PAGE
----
Tuesday, August 9, 2016

Listen/Watch: Jinja Safari - "So Much"


Earlier this year Australian jungle rock quintet Jinja Safari officially announced their break up following a hiatus that led to many of their members pursuing side projects in earnest. While a series of singles released last year were thought to be the last songs we'd hear from the fivesome, they just announced that later this month they'll release their final album together: a double album called Crescent Head named after chief songwriters/co-founders Marcus Azon and Pepa Knight's hometown.

"So Much", the latest single from the upcoming double album features a side of the band rarely seen: melancholic and introspective. It curtails the band's normal riotous energy in favor of taking stock of where they are. Few bands get to end the band completely on their own terms like Jinja Safari usually  disbanding due to in-fighting or external pressures but the band's choice to end things amicably has allowed them to do this victory lap of sorts.

The accompanying video cementing that by featuring footage of the band traveling and performing together over the years. It's not an entirely new angle for the band that's used similar footage intermittently in their music videos (last year's for "Find My Way" spring immediately to mind) but it gains a new sense of poignancy by showing the band never stopped having fun both with each other and their audience. It's not hard to see why the band returned to studio to whip up a brand new batch of songs in appreciation.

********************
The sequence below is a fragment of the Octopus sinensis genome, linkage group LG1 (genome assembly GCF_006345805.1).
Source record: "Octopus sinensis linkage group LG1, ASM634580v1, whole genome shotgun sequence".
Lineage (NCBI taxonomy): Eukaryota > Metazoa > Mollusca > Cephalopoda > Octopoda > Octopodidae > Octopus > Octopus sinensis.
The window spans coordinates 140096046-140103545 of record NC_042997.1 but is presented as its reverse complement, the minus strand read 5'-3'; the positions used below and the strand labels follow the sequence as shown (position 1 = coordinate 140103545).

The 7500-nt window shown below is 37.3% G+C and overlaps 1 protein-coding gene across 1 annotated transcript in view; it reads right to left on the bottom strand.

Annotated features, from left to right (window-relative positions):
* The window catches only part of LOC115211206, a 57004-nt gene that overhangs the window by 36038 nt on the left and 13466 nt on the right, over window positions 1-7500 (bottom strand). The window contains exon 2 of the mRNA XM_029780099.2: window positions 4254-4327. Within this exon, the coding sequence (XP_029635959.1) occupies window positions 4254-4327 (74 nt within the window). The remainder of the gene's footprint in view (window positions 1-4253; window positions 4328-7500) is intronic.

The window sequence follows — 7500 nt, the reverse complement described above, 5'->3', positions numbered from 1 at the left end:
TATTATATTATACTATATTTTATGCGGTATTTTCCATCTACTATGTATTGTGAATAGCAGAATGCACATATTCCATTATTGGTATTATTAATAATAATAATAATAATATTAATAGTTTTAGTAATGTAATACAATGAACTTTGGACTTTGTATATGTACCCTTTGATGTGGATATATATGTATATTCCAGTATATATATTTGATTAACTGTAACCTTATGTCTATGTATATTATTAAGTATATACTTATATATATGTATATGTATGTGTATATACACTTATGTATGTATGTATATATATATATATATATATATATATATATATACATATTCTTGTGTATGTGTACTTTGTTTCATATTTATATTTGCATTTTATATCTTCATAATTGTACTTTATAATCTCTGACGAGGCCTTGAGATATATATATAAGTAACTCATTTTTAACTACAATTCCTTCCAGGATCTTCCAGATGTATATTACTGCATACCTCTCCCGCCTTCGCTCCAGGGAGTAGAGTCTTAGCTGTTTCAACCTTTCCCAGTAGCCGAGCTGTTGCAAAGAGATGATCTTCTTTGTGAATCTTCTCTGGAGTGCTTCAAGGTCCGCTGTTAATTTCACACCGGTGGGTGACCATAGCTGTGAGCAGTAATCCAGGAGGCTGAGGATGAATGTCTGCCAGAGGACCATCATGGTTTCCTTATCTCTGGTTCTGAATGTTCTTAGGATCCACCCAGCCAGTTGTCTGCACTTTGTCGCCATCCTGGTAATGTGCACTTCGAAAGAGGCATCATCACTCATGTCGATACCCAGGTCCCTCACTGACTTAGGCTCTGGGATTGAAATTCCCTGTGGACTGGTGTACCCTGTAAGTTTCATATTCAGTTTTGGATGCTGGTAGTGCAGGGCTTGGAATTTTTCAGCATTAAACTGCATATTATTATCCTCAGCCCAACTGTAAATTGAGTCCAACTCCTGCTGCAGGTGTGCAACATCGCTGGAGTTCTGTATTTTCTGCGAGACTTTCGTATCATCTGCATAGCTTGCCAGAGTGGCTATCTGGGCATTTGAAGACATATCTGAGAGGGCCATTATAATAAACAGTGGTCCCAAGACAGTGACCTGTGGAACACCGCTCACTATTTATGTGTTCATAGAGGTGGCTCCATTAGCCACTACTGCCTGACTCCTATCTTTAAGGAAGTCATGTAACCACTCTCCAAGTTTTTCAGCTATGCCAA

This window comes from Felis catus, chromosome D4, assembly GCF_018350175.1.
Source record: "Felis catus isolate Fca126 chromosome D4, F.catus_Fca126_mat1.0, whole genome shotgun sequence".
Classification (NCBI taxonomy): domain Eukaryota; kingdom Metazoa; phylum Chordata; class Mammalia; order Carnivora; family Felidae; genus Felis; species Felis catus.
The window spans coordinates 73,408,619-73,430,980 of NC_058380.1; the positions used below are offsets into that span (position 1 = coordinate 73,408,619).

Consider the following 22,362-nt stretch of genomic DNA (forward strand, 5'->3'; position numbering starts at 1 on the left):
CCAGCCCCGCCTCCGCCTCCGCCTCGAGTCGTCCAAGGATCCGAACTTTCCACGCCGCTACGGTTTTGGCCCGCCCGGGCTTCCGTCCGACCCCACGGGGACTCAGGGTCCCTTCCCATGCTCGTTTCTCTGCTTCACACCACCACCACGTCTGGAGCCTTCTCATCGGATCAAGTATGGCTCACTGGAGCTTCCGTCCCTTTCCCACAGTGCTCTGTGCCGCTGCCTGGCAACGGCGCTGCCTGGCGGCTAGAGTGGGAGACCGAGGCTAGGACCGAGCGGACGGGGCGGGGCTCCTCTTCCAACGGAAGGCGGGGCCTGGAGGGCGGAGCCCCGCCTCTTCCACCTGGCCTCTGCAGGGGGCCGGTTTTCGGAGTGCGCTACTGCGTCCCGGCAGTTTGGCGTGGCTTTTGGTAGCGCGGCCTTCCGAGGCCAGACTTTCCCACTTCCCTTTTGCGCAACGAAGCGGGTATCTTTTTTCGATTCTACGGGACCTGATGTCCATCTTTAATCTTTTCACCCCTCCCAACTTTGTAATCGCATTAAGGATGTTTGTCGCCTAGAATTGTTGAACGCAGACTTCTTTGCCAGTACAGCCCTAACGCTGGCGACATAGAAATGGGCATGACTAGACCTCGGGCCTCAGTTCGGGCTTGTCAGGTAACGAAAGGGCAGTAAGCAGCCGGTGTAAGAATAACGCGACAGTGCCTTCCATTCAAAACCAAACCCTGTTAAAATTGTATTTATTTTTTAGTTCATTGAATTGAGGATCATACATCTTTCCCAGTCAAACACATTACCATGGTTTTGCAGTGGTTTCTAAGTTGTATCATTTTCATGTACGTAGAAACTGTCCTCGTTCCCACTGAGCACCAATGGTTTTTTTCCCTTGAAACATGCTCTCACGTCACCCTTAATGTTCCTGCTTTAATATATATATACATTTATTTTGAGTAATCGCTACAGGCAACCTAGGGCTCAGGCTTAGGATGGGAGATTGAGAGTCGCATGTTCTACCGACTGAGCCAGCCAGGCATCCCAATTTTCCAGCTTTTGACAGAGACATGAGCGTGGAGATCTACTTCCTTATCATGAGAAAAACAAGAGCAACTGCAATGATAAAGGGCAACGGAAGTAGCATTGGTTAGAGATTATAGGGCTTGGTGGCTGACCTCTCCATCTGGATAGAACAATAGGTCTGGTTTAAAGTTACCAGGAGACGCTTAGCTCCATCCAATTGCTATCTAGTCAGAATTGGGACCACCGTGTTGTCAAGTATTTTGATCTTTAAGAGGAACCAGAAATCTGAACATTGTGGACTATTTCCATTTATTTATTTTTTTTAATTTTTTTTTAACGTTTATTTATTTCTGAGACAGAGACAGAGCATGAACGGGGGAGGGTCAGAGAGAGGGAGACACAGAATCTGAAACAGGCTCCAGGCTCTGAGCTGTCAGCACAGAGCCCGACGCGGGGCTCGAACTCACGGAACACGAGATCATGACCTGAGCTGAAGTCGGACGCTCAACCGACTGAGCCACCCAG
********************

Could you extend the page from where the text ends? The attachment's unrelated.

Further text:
"So Much" works wonderfully as a send off as the band close this chapter and embark on different journeys - musically and otherwise. Thankfully for fans/listeners, it's not the very last we'll hear from the quintet before they turn their attentions elsewhere.



Part 1 of Crescent Head is out August 17th with Part 2 out August 24th.